Architectural renderings depicting real proposals can often be highly misleading, with rose-tinted filters deliberately designed to convince skeptical clients or city councils of a project’s worth. However, with the right person in charge of modeling and compositing, even the most fictitious of concepts can appear highly plausible and incredibly compelling. Digital visualizer Alex Hogrefe is just such a person, and his latest project — the Cliff Retreat — takes architectural visualization to the next level.
Embedded within the dramatic shoreline cliffs of Iceland, Hogrefe’s fictional dwelling celebrates the contrast between classic contemporary materials such as concrete and glass and the ancient, rocky shards of this volcanic landscape. The visualizer thoroughly considered the material qualities of the residence inside and out, producing a series of breathtaking images full of bold volumes, textured surfaces and epic spaces defined by light and shade.
The Cliffside Retreat evokes the monolithic sensibilities of Tadao Ando, its thick concrete planes slicing through the earth to lend this precarious abode a sense of stability. Huge, multi-paned windows bring to mind the raw industrial aesthetic of Tom Kundig, reminiscent of real-life projects such as The Pierre and the Berkshire Residence. Meanwhile, the distinctive ceiling of the open-plan living space echoes the tetrahedral coffers of Louis Kahn’s Yale University Art Gallery.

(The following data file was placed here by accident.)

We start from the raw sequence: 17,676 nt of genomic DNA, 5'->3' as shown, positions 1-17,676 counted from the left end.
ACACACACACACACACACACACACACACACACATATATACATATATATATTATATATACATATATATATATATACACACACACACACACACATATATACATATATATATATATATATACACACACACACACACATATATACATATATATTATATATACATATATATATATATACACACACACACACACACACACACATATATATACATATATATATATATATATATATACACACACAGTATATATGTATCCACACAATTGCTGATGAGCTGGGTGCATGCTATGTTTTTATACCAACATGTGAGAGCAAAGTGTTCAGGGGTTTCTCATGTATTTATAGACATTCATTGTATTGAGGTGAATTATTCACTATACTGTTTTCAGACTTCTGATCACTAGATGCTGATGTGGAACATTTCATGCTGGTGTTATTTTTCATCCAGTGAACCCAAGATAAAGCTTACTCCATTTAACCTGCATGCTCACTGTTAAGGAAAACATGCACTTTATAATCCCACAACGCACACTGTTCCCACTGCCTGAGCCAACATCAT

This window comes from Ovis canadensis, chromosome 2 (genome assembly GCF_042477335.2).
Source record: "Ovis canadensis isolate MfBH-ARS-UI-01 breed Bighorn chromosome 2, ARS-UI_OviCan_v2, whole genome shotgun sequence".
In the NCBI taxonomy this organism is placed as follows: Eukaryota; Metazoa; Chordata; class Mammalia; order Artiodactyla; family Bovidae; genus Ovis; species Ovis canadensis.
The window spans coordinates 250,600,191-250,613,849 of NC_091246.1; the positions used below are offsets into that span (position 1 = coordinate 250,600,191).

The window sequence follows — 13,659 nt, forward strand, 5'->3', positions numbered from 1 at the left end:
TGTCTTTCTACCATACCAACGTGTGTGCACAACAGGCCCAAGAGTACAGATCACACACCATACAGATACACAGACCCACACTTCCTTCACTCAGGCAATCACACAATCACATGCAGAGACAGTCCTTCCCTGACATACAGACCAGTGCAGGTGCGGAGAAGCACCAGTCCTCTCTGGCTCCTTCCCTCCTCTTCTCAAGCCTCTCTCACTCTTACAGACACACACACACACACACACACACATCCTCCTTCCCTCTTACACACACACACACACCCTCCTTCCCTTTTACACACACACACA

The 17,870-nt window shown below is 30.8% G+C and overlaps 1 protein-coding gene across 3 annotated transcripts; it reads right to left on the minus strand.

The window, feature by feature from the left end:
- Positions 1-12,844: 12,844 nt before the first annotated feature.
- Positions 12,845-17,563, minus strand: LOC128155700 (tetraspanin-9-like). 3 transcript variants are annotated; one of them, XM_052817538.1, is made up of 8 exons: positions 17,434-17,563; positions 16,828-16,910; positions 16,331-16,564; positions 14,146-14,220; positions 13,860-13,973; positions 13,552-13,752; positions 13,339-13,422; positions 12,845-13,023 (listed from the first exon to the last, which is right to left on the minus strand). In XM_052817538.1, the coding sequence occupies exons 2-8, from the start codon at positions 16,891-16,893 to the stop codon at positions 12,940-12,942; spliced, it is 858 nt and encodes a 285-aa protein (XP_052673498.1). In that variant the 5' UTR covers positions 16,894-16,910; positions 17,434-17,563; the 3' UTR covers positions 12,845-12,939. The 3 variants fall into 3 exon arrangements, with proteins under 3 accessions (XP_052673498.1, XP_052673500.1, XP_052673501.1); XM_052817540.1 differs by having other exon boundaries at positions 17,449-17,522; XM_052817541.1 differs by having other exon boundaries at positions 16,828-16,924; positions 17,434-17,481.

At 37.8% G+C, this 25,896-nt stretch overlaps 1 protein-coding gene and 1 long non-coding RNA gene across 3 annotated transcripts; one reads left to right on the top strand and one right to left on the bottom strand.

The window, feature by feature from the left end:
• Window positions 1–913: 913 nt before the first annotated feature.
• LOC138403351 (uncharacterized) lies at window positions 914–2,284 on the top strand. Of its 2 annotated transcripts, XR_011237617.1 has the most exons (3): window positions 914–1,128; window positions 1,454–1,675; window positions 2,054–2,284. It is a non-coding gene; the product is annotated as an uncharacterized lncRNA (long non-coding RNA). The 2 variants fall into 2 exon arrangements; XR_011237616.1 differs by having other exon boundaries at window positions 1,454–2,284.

While the renderings might have drawn inspiration from these renowned architects, Hogrefe’s composition is undeniably unique — primarily due to its heart-stopping location on a windswept cliff edge, thunderous waves crashing far below. Hogrefe has provided an insightful guide showing how the final image was created, blending photographs and adding postproduction effects in Photoshop to conjure an atmosphere fitting of such a dramatic design.
For more striking imagery by Hogrefe and more top talents from the world of digital artistry, peruse our 12-step guide to creating atmospheric architectural visualizations and look twice at the most photorealistic renderings of them all.
All renderings © Alex Hogrefe